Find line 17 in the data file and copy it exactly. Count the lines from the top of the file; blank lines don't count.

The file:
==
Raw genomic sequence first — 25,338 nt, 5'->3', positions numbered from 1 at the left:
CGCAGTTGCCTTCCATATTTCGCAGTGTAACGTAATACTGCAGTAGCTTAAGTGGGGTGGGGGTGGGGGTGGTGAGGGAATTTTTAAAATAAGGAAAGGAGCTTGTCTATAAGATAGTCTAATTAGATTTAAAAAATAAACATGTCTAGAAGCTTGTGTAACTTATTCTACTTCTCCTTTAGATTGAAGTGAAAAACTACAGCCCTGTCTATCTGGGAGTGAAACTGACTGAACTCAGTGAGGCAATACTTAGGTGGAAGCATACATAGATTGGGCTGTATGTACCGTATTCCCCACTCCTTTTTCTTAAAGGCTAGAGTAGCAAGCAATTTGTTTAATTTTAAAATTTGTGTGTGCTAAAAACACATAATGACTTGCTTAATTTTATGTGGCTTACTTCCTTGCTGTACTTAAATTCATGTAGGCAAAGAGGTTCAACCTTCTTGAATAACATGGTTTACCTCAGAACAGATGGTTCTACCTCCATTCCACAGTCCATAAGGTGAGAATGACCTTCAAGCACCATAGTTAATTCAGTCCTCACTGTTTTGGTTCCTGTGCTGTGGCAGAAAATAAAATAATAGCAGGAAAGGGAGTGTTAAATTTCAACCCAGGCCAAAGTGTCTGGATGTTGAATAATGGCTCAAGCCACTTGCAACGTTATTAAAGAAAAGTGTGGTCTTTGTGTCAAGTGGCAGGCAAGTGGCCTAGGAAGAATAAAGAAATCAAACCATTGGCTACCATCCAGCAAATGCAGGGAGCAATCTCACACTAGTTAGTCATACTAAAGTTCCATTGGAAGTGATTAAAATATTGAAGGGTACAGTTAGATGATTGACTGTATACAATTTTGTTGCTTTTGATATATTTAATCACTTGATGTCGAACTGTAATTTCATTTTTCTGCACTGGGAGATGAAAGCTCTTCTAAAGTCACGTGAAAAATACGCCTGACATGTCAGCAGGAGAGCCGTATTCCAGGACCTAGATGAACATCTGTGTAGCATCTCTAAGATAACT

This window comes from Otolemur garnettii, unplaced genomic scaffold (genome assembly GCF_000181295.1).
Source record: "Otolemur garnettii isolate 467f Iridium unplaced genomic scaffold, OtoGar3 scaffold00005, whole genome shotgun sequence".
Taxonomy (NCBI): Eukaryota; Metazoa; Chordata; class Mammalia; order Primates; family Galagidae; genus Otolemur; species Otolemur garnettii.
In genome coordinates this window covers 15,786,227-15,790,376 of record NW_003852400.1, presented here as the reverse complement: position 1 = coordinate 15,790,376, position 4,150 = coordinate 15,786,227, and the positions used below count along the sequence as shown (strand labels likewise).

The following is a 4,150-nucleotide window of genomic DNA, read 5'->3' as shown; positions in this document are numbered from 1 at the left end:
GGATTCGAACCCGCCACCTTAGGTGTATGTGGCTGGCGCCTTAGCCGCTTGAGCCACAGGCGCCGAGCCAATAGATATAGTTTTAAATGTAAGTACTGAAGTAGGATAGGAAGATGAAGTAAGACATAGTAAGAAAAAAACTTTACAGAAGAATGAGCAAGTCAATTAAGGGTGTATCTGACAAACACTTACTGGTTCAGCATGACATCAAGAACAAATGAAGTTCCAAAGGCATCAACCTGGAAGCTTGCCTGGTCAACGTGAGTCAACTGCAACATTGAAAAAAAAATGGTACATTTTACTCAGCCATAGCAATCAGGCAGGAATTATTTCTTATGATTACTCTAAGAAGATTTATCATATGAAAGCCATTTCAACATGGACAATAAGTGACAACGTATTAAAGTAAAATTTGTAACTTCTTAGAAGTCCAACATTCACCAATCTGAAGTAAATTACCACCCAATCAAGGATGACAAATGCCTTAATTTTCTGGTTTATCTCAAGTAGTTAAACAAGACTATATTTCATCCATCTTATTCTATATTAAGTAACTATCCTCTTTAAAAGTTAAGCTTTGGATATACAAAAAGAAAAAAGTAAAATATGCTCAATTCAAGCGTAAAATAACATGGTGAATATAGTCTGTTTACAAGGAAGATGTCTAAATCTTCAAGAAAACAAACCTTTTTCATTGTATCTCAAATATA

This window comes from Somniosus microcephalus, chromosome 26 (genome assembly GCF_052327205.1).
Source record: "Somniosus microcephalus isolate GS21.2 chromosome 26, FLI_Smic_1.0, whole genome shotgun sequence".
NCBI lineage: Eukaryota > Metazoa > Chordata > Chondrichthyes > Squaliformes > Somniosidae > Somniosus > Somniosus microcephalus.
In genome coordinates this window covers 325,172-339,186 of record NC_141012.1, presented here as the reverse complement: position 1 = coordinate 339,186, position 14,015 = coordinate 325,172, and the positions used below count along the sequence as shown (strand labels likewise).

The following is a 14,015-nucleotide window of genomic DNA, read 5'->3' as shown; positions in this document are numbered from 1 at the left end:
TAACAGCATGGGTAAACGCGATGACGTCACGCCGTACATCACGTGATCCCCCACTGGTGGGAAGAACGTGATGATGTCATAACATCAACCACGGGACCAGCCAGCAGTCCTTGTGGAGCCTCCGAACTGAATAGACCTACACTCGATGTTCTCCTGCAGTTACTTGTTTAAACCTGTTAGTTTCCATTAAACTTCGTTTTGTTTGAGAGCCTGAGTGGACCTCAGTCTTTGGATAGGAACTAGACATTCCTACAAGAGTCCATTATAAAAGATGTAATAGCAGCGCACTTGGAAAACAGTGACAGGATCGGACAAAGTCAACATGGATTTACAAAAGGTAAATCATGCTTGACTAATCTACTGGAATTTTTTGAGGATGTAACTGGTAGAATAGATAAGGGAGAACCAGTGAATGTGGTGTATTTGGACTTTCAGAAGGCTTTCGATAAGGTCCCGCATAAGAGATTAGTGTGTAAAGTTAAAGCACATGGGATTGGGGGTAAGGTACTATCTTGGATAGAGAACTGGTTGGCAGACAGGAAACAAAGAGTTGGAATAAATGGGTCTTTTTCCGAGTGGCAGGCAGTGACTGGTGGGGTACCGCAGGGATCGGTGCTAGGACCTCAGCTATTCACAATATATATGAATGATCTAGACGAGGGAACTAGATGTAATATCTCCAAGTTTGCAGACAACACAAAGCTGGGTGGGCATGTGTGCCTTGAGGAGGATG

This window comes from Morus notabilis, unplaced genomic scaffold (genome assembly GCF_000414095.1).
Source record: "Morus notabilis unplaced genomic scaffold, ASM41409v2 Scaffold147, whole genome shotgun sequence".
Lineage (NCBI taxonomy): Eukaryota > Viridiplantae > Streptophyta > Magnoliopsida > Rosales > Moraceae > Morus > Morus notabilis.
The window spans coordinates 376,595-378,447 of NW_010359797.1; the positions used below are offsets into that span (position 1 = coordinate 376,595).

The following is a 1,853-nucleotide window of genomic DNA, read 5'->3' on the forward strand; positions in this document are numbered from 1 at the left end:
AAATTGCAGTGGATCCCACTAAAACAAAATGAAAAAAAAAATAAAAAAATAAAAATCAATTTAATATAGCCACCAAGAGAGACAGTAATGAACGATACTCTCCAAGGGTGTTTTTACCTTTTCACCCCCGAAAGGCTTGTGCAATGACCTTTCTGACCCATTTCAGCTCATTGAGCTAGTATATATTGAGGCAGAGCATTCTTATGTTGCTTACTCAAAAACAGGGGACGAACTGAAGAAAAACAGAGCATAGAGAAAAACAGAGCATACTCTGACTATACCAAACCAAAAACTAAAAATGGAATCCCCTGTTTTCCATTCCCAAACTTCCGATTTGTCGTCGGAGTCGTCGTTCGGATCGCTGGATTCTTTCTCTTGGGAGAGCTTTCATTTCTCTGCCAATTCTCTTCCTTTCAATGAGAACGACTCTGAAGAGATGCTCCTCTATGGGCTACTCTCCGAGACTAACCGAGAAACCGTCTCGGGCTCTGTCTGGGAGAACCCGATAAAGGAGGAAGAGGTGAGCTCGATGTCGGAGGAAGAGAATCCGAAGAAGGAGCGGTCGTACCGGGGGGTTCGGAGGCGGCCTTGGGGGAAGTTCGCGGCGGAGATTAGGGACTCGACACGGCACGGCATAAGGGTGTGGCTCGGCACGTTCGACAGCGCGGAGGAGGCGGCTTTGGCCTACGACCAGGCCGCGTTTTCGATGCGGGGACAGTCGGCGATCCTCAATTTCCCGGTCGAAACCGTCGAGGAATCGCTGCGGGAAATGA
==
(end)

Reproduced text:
Lineage (NCBI taxonomy): Eukaryota > Viridiplantae > Streptophyta > Magnoliopsida > Rosales > Moraceae > Morus > Morus notabilis.